In 2010, the Norfolk Southern announced its plans to run steam excursions to celebrate its 30th Anniversary, working closely with the Tennessee Valley Railroad Museum.
In August-September 2011, the Southern Railway (SR) 630 was the first steam locomotive to kick-off the program, called: 21st Century Steam.
The Fort Wayne Railroad Historical Society announced that is big and popular locomotive, Nickel Plate (NKP) 765 is also slated to run (photo above, and last video). The NKP 765 video is of an earlier trip for you to enjoy, anticipating the upcoming excursion.
Locomotive WP 7161 is a Chittranjan Locomotive Works built engine, beginning runs in 1965. This locomotive was re-built and brought back for a special run in 2012.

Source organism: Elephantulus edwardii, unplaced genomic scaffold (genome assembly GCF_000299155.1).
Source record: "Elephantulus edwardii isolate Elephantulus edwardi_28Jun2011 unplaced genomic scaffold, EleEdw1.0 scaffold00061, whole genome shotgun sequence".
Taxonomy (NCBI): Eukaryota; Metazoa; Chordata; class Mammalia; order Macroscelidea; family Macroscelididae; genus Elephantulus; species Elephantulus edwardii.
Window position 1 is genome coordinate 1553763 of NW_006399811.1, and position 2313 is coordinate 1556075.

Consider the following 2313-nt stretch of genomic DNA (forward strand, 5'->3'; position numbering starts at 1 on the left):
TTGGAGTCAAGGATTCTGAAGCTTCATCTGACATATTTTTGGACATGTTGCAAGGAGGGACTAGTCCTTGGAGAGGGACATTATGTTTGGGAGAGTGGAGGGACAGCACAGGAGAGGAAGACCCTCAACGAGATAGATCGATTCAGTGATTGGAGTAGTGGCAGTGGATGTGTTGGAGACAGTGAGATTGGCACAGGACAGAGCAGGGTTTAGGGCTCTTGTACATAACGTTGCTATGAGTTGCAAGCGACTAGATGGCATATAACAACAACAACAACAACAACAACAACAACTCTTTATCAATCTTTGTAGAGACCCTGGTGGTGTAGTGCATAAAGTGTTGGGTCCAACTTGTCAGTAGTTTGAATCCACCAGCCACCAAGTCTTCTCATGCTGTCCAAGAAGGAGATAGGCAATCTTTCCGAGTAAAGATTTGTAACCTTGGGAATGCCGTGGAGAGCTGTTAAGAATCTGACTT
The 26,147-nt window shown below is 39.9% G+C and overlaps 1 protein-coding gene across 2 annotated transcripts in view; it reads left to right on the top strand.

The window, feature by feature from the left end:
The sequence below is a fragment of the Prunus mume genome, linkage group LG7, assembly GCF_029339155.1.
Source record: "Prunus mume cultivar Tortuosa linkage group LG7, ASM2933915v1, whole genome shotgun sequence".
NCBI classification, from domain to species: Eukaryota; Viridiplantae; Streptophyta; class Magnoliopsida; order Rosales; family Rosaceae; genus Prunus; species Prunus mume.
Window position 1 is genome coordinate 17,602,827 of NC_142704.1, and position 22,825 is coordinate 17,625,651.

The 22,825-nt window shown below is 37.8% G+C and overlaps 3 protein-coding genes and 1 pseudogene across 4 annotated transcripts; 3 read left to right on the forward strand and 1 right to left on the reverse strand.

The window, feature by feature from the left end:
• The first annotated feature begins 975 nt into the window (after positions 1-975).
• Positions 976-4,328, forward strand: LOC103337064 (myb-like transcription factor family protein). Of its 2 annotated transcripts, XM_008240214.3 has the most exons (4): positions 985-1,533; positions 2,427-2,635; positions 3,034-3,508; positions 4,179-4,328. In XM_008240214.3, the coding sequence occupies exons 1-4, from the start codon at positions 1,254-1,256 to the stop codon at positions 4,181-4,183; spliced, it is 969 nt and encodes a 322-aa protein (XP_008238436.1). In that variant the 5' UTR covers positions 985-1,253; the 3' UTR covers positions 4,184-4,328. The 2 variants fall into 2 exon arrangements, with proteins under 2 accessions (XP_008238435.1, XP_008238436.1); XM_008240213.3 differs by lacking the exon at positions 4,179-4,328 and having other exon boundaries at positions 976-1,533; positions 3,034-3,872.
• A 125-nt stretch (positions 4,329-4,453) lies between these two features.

Most of the locomotives in India, during the reign of steam, were built, of course by the colonial British that ruled India. Since then, American-built locomotives were also used.
This locomotive is one of the bullet-nosed streamlined designs that gained royal favor with the Royal Indian government and gave service on some of the more elite express train service across the Indian continent.
video by SD457500
The trains carry the most number of tourists from around the world and also serves as a community system linking various mountain communities. It was built before the splitting of Germany into two, and today, serves as a most scenic and interesting system for locals and for tourists.